FAI chief executive John Delaney has admitted the association will continue to have an "understanding" with Martin O'Neill that allows him to talk to the other clubs, and that there's little they could do if the Derryman decided he wanted to move on.
O'Neill's very public flirtation with Stoke City ended on Sunday when he turned down the chance to take the reins and the Potters instead turned to Paul Lambert.
After a week of twists and turns in which neither the manager or the FAI commented on the situation, O'Neill eventually gave a short interview to an FAI staff member to say he had "agreed terms" with the association.
Delaney expects the contract to finally be signed before next Wednesday's UEFA Nations League draw, though he admitted this may not be the last time such a scenario plays out.
We need your consent to load this Facebook contentWe use Facebook to manage extra content that can set cookies on your device and collect data about your activity. Please review their details and accept them to load the content.Manage Preferences
The chief executive also revealed the FAI would have been entitled to compensation if O'Neill had joined the Potters despite the 65-year-old technically being out of contract.
"It's not so much a clause, it's an understanding," Delaney said at the announcement of the Aviva Stadium's sponsorship extension, which will now run to 2025.
"There have been many approaches to Martin since he has joined us as manager. We've always had an open, a very honest relationship.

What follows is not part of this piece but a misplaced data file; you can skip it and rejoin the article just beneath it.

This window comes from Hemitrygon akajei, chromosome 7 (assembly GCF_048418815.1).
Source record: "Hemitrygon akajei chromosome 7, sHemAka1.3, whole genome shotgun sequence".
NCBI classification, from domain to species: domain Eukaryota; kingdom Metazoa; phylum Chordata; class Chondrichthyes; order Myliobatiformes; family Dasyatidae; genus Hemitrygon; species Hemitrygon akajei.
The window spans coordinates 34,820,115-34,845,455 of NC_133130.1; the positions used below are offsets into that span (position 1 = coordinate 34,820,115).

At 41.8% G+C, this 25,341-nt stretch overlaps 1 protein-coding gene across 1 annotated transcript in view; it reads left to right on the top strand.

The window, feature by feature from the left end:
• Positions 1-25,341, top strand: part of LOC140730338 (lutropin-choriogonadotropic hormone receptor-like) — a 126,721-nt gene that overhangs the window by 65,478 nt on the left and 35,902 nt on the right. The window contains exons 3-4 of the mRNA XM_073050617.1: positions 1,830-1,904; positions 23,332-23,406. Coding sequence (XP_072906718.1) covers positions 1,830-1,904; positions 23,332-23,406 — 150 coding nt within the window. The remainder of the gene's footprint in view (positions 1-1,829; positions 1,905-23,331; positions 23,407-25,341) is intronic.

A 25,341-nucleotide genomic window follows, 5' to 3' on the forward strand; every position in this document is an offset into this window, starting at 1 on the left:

"If any approaches are made, he'll inform us. If an employee wants to leave an employer, you can't stop them. It's like if a footballer wants to leave Liverpool and go to Barcelona then they'll go.
"Martin O'Neill, if he wanted to manage Stoke City or other clubs, he would have done so by now, but he doesn't.
"If the manager was to leave then compensation would be due to the association, but it's not something that's happened.
"His representatives will be in on Monday. They'll meet with our legal team, and the contract will be signed prior to the Nations League draw next week."
Delaney insisted that he had complete faith that O'Neill would stay with Ireland.
He said the manager was given time to reflect on his future plans after the shattering 5-1 play-off loss to Denmark in November.
Shortly after that defeat, O'Neill's name was heavily linked with the Everton job, which eventually went to Sam Allardyce, and he reportedly would have gone to Stoke if they'd offered him a longer-term contract.
Despite that, Delaney said he never believed the boss would jump ship, and backed him to rebuild this Ireland team after the devastating hammering against the Danes.
"When he rang me on Saturday to say he was meeting with Stoke, on balance I have to say I thought he'd be ringing on Sunday to say he was was going to stay with the Republic of Ireland," he said.
"He rang me on Sunday afternoon to say he'd respectively declined the offer from Stoke City. He's had other offers as well.
"There's a lot of trust between the manager and the association. I always felt he would stay. The night of the Denmark game was not the way for Martin to finish his Republic of Ireland manager.
"I felt and the association felt there was still unfinished business."